- The Washington Times - Wednesday, January 21, 2004

PHOENIX — President Bush traveled to Ohio and the Southwest yesterday to drum up support for his proposal to spend an additional $550 million this year on education and persuade those skeptical of his plan to award legal status to millions of illegal aliens to “recognize realities.”

At his afternoon stop at Mesa Community College, Mr. Bush launched into a defense of his proposal to give the estimated 8 million to 12 million illegal aliens in the United States “temporary worker cards” that would grant legal status for at least three years.

Mr. Bush said doing so would be “a humane way to approach the citizens of the world,” because it would end the dangerous and exploitative practice of smuggling aliens over the Mexican border to Texas, California, Arizona and New Mexico.

“I think we ought to let the sun shine in and recognize realities,” Mr. Bush said.

Many conservatives oppose the Bush plan, saying it amounts to an amnesty that would reward foreign lawbreakers and encourage even more illegal immigration — charges the president denied.

“This doesn’t mean there is automatic citizenship. I’m against amnesty,” Mr. Bush said, adding that he would also beef up border patrols. “[Amnesty] would tell those who are waiting in line in a legal way that legality doesn’t matter any more.”

The goal, he said, is to “match a willing worker with a willing employer” for jobs that “Americans don’t want.”

The crowd of Arizona Republicans gave Mr. Bush’s immigration remarks a lukewarm reception compared with their cheers for his comments about job training and winning the war on terrorism.

Recent polls show most Americans don’t support the president’s plan, but both the White House and the Bush-Cheney campaign insist that public opinion will come around when the president further explains his proposal.

Earlier yesterday in Toledo, Ohio, Mr. Bush expanded on the education proposals he outlined in Tuesday’s State of the Union address, asking Congress for $550 million in new spending this year, most of it concentrated on improving community colleges.

Mr. Bush acknowledged that local and state governments handle most education spending, but said “the federal government can help,” especially in areas that are dependent on a shrinking manufacturing industry.

“I fully recognize that in Ohio there are still troubled times,” Mr. Bush said. “The manufacturing sector here is sluggish at best, and therefore, people are looking for work.”

The president wants to spend $250 million to help community colleges adjust their curriculum to meet a changing job market.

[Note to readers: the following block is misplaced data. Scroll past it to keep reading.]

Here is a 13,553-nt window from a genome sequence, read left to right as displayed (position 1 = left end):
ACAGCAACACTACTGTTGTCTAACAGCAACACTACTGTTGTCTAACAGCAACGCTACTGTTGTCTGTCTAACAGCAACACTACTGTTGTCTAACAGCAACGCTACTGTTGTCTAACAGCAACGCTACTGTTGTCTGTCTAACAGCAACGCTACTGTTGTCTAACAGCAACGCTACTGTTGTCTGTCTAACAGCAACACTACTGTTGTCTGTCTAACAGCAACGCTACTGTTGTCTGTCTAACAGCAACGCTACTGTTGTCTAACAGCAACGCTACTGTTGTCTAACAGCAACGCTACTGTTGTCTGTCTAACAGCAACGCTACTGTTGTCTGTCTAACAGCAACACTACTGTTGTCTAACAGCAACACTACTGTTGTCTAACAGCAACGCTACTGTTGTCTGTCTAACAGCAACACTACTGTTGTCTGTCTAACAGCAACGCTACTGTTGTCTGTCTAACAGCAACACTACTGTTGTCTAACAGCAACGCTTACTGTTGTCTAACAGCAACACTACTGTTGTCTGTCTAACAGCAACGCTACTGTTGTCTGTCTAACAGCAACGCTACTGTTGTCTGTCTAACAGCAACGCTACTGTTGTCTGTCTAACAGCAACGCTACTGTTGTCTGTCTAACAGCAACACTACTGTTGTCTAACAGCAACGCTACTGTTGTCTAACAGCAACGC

“Some people are being left behind because of their skill sets,” Mr. Bush said, “and the work force needs to be constantly trained to keep up with technological advances.”

White House spokesman Scott McClellan said yesterday that “like everyone else,” Mr. Bush knows “that we’re in an election year.” He maintained the president was not engaged in politics, but “remains focused on the people’s business.”

Mr. Bush yesterday touched on themes certain to surface on the campaign trail — his decision to go to war in Iraq and his desire to reauthorize the Patriot Act to fight terrorism.

“These are tools that we have been using for years against embezzlers,” Mr. Bush said, attempting to rebut complaints of many Democrats and civil libertarians that the Patriot Act violates civil rights. “It seems that a law that applies to embezzlers should apply to terrorists.”

The Patriot Act would expire next year if not reauthorized by Congress.

A senior administration official said “nearly all” of the $550 million education plan is new spending, and he said Mr. Bush’s budget for fiscal year 2005 will include net increases for the departments of Education and Labor.

Conservatives on Capitol Hill and around the country have complained about the increases in domestic spending during Mr. Bush’s administration that exceed those of his Democratic predecessor, Bill Clinton.

Rep. Sue Myrick, North Carolina Republican and chairman of the Republican Study Committee, urged the president yesterday to show spending restraint.

“Conservatives believe that the entire cost of new initiatives ought to be offset with other reductions in spending,” Mrs. Myrick said.

A senior White House spokesman said yesterday that the $550 million job-training plan was not offset by spending cuts.

“I’m not going to sit here and say that there won’t be any cuts or terminations in programs in the Department of Education or the Department of Labor, but these are new programs — new money for new programs,” the official said. “And budgets are increasing.”

Before a speech today in Roswell, N.M., Mr. Bush will speak by telephone to participants in the annual March for Life in Washington.


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